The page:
Wednesday, June 26, 2013


The Cantonal Tribunal PremiƩre Instance, in Geneva, has ruled that Credit Swisse Group AG may not turn over, to United States tax authorities, documents and personal information data regarding a former Credit Swisse employee. The US had requested information on the unnamed individual, who had reportedly worked at the division of Credit Swisse in Geneva that dealt with US customers.

An injunction has been issued by the Court, to block the transfer of the information about the employee, who was allegedly involved in illegal cross-border market trading activities. Privacy considerations aside, this Swiss action, coming at a time of delicate Swiss-American relations, regarding requests for information on US tax cheats, could jeopardize the recent agreement in principle, which would free Swiss financial institutions from the threat of further US indictments.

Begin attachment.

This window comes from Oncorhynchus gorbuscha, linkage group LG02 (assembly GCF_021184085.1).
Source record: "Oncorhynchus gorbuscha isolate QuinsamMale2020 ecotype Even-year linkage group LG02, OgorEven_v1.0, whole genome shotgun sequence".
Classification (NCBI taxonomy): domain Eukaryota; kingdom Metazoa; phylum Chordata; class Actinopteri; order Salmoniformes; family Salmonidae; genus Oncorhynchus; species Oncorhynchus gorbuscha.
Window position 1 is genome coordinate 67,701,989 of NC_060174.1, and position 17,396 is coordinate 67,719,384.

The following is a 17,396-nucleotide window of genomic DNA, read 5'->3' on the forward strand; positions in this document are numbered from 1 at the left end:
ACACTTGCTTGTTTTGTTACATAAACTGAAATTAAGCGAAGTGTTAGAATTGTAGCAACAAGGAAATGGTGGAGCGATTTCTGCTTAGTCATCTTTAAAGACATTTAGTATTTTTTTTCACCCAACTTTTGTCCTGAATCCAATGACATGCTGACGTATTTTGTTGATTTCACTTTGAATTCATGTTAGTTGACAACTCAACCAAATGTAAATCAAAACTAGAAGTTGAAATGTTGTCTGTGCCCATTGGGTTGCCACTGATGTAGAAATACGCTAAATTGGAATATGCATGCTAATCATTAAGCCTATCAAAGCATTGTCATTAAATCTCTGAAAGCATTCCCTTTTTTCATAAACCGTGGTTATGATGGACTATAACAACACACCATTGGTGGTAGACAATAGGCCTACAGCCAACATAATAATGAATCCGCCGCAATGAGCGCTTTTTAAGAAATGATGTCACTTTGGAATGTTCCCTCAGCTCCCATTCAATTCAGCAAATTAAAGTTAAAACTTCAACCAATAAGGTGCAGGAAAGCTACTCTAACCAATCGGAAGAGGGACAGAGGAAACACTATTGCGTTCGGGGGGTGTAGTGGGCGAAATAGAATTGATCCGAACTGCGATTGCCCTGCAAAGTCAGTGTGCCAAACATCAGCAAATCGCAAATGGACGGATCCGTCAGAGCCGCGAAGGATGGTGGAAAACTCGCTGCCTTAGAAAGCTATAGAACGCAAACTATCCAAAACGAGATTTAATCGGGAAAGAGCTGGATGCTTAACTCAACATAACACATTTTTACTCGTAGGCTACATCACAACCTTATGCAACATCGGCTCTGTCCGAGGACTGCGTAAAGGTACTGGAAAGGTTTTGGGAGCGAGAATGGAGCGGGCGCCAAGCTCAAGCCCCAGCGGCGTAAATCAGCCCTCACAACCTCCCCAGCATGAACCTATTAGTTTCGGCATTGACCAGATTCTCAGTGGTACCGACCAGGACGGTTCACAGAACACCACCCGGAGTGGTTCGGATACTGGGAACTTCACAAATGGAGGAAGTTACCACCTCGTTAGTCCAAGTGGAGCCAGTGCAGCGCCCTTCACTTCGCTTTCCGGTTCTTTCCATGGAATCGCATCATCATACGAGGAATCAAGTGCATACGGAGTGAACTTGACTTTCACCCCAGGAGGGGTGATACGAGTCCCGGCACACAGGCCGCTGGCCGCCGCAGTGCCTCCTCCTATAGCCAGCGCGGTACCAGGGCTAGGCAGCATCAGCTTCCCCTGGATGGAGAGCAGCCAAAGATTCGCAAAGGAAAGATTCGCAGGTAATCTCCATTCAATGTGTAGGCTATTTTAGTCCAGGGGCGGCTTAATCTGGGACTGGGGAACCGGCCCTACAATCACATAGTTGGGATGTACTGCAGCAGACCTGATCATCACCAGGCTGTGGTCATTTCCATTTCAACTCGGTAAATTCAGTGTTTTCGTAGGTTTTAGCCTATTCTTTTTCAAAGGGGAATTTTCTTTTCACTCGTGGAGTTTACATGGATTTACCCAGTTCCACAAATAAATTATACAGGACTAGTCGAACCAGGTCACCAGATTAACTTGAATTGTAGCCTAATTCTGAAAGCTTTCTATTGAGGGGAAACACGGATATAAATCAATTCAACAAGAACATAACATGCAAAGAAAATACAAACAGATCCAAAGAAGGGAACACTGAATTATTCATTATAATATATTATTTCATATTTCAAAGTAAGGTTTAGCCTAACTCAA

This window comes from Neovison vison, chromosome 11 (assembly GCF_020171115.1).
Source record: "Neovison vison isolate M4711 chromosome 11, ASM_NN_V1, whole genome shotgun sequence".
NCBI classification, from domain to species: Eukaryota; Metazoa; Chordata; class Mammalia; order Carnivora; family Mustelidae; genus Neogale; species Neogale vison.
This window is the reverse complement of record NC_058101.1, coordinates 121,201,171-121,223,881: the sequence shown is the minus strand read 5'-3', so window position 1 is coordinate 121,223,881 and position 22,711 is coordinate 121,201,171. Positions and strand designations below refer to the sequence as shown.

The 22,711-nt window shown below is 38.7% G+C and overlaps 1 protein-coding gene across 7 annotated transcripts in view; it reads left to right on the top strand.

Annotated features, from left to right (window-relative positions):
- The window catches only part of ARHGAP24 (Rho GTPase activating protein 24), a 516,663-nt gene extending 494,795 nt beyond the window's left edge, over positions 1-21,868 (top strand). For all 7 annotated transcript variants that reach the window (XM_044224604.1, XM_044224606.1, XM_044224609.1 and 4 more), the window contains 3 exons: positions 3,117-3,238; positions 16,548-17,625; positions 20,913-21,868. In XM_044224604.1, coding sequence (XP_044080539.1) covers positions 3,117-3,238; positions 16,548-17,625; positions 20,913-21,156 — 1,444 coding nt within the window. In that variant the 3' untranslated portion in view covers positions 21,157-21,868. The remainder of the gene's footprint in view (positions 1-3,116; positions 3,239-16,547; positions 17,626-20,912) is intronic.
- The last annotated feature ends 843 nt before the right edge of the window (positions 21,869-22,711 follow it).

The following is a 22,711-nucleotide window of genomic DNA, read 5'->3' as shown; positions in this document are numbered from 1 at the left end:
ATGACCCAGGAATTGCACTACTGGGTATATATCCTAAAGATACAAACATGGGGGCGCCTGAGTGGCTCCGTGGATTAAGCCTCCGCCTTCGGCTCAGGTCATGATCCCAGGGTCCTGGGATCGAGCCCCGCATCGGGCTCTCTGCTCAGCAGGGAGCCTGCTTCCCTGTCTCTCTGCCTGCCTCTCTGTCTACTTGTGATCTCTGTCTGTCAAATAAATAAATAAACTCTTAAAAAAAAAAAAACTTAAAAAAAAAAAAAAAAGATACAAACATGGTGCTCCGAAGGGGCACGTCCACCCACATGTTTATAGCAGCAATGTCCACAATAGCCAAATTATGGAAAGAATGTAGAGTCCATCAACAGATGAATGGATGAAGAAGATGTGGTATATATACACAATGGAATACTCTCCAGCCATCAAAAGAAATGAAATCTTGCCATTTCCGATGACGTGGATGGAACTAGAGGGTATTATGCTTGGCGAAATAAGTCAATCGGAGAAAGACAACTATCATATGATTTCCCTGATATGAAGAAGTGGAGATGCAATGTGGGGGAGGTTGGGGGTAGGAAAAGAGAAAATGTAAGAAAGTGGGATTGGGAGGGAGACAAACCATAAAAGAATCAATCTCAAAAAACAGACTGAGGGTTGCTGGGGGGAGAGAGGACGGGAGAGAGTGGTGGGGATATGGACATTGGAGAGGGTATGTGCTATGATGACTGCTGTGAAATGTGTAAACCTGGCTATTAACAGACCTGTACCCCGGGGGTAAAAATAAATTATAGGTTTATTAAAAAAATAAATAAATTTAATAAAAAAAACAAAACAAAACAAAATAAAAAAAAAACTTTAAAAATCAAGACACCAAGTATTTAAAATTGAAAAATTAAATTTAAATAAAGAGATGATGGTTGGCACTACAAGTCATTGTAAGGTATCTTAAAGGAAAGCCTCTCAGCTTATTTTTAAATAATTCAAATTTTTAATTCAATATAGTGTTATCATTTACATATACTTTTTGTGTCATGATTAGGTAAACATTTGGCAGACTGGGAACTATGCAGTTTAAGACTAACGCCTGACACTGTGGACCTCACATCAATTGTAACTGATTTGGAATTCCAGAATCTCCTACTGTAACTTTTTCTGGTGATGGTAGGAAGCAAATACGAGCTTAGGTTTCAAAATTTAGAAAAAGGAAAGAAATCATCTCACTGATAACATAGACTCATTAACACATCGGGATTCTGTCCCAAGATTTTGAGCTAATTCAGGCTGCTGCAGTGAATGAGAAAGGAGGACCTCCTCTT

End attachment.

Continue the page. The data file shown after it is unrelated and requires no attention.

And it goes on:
I understand that personal information has greater safeguards in Europe than in the United States, but Swiss roadblocks, like this decision, could again open the floodgates of American indictments of Swiss banks, and bankers. Does the Swiss Government really want this ? I seriously doubt whether it has the stomach for more negative media exposure about Switzerland as an aider and abettor of tax evaders.

The filing of new indictments against Swiss banks could result in an increase in Country Risk for Switzerland, especially after the Wegelin & Cie. case. Let us hope that Swiss stonewalling, using the pretext of individual privacy rights, does not provoke a response.

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